What Awaits Us?

Take a look at this beautiful resort.

And reflect on this passage from I Corinthians 2:



Philippians 2, after describing the humility and sacrifice of the Christ, continues with these words:

“For this reason also, God highly exalted Him, and bestowed on Him the name which is above every name, so that at the name of Jesus every knee will bow, of those who are in heaven and on earth and under the earth, and that every tongue will confess that Jesus Christ is Lord, to the glory of God the Father.”

We do not exalt Jesus to the place of Lord. His is already there. In worship, we “confess” — agree and acknowledge — his place as Lord over us and return thanks for our position as his children.

Jesus, comfort to the sorrowful
Jesus, companion to the lonely
Jesus, guide to the wanderer
Jesus, champion to the oppressed
Jesus, light for darkened eyes
Jesus, strength to the weak
Jesus, rock for the storm-tossed
Jesus, feast for the hungry
Jesus, joy of the dancer
Jesus, glory of the saved

Lord Jesus, there is nothing we need that you are not.
Draw us near to where you are.


Our circumstances can be legitimately scary. But anxiety does not have to be the result.
When I am anxious, I find that I have slipped into an “exception” mode with God — that I am believing a lie about his essential nature.

Don’t get me wrong… the great liar does not consider me important enough to shout at. No, these suggestions creep in almost as a whisper — as an exception to the character of God revealed in scripture. See if you recognize one of them…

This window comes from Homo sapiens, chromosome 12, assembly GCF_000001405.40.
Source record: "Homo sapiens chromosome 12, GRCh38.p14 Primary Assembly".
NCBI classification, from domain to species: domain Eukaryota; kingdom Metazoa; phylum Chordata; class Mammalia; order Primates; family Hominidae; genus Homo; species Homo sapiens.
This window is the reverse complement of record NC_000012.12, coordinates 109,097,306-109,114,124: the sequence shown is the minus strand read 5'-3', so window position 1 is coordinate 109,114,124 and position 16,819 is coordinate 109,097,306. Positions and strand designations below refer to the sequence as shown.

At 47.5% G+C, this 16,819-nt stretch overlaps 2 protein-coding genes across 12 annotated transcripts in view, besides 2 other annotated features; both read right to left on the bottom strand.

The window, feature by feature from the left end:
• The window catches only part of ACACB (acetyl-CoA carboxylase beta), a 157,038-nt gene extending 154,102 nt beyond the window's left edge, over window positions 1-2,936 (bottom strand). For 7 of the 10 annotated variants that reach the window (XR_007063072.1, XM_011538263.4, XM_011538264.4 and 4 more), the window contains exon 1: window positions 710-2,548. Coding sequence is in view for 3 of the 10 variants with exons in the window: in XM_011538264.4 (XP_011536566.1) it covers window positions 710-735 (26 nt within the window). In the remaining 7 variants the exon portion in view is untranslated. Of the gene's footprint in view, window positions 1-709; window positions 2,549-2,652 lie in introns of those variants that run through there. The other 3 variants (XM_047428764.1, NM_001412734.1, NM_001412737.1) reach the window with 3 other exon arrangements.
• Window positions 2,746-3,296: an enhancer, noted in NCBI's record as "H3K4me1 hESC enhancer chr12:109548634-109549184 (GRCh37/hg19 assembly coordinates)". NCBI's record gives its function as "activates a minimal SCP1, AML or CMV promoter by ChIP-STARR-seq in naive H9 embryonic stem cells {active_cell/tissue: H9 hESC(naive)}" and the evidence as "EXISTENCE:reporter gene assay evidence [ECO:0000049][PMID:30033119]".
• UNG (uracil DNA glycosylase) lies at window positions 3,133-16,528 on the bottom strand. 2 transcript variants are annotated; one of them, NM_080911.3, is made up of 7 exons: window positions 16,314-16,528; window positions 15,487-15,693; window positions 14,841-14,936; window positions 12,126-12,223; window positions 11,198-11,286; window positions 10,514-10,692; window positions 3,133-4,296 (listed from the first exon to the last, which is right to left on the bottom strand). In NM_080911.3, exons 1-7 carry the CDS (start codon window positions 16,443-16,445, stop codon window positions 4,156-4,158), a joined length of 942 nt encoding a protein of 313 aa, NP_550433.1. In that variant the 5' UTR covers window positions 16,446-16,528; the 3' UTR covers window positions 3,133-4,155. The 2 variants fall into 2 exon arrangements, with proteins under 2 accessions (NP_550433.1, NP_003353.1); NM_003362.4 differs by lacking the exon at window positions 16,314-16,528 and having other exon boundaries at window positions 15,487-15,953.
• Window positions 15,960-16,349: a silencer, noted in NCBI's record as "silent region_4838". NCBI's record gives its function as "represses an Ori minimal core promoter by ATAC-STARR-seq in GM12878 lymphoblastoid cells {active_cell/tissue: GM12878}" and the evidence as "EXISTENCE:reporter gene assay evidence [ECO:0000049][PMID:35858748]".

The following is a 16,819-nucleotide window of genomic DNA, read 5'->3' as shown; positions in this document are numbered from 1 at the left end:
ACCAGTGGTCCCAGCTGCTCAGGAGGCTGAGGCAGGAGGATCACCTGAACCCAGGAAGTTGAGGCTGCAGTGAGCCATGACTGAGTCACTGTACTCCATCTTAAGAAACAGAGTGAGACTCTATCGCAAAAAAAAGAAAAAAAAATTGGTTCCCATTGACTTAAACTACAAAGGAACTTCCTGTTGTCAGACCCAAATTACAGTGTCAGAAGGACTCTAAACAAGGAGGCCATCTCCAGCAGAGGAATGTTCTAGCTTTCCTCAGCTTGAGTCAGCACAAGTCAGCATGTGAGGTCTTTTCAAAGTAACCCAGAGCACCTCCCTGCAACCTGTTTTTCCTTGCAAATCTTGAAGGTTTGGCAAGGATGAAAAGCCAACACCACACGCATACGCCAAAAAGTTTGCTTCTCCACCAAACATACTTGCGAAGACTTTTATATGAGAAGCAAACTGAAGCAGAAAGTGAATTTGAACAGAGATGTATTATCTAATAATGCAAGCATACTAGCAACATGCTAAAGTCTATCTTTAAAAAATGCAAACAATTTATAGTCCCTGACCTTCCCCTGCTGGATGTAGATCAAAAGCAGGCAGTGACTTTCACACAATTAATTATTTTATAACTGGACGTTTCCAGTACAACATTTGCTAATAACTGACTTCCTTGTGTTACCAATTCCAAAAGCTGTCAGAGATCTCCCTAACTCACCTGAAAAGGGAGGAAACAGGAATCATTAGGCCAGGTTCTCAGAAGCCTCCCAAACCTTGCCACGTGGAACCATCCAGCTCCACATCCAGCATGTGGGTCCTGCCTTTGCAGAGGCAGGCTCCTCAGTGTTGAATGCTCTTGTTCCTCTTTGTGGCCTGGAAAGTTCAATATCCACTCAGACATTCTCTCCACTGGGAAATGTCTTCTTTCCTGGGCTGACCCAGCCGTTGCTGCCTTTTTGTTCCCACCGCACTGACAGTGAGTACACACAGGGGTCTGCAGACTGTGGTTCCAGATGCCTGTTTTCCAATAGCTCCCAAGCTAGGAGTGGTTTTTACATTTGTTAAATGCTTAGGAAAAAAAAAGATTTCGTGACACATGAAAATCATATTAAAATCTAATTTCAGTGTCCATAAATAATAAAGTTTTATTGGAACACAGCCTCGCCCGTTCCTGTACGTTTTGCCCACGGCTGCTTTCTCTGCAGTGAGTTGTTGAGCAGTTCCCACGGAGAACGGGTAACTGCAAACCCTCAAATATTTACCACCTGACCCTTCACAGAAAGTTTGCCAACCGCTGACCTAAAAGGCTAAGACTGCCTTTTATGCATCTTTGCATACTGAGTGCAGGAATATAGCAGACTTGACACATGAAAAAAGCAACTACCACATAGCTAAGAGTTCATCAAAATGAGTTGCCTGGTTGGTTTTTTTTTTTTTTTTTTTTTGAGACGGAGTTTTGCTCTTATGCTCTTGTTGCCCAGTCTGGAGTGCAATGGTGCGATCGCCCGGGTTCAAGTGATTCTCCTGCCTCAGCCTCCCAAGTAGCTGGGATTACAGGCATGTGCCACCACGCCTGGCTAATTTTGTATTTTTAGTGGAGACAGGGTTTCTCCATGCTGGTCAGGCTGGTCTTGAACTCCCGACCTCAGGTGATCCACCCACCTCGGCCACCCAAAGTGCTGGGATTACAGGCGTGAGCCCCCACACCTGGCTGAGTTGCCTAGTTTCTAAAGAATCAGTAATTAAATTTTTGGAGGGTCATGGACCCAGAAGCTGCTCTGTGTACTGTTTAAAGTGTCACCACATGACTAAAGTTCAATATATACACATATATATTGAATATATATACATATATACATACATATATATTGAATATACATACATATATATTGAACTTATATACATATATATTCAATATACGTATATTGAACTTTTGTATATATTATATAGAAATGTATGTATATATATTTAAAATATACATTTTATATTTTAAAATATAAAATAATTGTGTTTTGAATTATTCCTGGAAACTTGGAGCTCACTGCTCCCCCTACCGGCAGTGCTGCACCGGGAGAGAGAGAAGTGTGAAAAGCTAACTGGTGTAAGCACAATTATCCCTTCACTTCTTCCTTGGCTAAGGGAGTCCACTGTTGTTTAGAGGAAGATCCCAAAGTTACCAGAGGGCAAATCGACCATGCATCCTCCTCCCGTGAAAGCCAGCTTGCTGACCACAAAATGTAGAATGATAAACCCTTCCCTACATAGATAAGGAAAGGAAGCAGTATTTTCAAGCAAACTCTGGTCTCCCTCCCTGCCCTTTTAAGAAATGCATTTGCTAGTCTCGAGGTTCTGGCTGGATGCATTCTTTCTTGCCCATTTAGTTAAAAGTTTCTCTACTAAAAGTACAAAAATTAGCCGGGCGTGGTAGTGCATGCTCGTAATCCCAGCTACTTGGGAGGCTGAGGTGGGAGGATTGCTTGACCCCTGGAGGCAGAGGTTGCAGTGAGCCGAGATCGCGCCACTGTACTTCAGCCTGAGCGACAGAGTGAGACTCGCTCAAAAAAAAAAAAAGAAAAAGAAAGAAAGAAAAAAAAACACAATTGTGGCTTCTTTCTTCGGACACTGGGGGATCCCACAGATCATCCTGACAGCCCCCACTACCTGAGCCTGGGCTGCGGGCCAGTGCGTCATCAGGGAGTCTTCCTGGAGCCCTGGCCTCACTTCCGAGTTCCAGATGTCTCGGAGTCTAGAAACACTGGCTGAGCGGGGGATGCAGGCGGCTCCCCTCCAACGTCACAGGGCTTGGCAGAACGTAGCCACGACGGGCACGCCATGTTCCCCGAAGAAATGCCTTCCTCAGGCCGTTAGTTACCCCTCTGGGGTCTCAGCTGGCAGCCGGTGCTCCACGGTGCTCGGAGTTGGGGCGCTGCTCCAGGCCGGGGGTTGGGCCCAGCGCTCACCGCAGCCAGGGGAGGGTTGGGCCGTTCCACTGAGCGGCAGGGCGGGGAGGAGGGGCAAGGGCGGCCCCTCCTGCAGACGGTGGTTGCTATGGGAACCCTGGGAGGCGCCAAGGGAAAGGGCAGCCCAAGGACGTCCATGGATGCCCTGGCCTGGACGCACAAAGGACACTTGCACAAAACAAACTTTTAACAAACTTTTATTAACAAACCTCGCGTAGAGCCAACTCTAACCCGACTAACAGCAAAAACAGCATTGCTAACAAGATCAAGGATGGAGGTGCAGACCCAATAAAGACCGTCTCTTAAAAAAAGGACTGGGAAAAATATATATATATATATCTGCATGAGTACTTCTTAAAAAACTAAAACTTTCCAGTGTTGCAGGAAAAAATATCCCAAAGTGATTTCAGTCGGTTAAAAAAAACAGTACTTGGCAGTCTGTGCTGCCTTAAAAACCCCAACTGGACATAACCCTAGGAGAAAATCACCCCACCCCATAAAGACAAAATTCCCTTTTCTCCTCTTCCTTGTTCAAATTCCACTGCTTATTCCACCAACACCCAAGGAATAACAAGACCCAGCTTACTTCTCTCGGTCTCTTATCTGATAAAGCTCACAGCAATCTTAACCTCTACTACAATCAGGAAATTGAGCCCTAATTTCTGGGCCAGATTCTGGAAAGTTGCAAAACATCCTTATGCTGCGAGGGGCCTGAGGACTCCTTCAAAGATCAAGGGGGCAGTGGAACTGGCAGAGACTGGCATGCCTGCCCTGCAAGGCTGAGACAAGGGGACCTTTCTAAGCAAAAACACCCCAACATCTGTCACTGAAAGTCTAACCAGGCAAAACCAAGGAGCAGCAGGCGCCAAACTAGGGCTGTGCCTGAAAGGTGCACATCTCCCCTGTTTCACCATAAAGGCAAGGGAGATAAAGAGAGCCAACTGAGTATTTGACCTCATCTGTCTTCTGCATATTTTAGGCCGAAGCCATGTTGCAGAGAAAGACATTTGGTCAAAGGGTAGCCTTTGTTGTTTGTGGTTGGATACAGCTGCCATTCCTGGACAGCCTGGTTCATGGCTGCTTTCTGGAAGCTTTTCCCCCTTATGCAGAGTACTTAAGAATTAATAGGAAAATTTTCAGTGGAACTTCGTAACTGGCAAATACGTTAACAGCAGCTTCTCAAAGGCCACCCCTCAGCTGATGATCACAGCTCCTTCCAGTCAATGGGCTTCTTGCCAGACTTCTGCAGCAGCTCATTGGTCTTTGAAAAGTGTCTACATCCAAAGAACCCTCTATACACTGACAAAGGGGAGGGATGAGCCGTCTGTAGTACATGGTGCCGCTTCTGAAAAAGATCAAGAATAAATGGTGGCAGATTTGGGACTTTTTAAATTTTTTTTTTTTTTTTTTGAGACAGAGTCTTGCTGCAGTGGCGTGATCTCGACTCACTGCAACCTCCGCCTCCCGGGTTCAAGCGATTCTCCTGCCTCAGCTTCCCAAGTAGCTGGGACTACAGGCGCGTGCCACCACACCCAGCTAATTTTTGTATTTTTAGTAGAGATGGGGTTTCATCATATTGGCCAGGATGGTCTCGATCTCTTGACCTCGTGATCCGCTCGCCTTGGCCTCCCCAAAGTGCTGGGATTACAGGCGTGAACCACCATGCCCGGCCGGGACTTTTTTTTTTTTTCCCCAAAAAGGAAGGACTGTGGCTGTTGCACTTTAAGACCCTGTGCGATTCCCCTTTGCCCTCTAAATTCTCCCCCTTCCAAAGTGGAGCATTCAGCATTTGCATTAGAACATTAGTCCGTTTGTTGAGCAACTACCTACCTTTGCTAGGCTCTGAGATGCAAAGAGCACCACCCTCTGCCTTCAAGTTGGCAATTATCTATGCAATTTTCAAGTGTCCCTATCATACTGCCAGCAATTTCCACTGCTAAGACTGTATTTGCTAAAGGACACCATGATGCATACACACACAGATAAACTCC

“Sure, God is powerful. Any idiot can see that by looking around. But is he really controlling everything?”

What’s the implication here? That God is generally in charge, but in my case… he blinked. He looked away for a moment, perhaps distracted by a quasar he was working on, and he didn’t see the open manhole in my way. Later, he says, “Oh, my bad little one.” Anxiety springs from thoughts of being overlooked, forgotten.

“Of course God is loving. The cross shouts this to all mankind. But can he really love me?”

Again the attack is made on the basis of an exception. This time the exception is me. Somehow I am special, peculiar — an outlier that the shed blood of Jesus cannot quite reach. Anxiety comes from being unloveable.

“God is wise, of course, but the world is very complex. He is doing the best he can.”

This is an anthropomorphism – assigning to God the attributes of man (e.g. limited capacity). The world is an ant farm and God simply cannot keep up. The result, I worry, is that some of the ants experience less-than-optimal outcomes. I would be much better off if God was my small group leader.

Absurd when considered logically, these flaws in the attributes of God somehow lodge themselves in my gut when I am facing hard days. The answer, as always, is faith. I must reject the lies of the enemy and embrace the perfection of my Lord. If he is flawed in any way, he is not the God he claims to be. Thus the fault lies not in him, but in my beliefs about him.

When all our efforts to control life get stripped away and we hit the wall, we are reminded that our only hope is in the infinite, eternal, and unchangeable character of God.

“The name of the LORD is a strong tower; The righteous runs into it and is safe.” Prov. 18:10

“He is the Rock, his works are perfect, and all his ways are just. A faithful God who does no wrong, upright and just is he.” Deuteronomy 32:4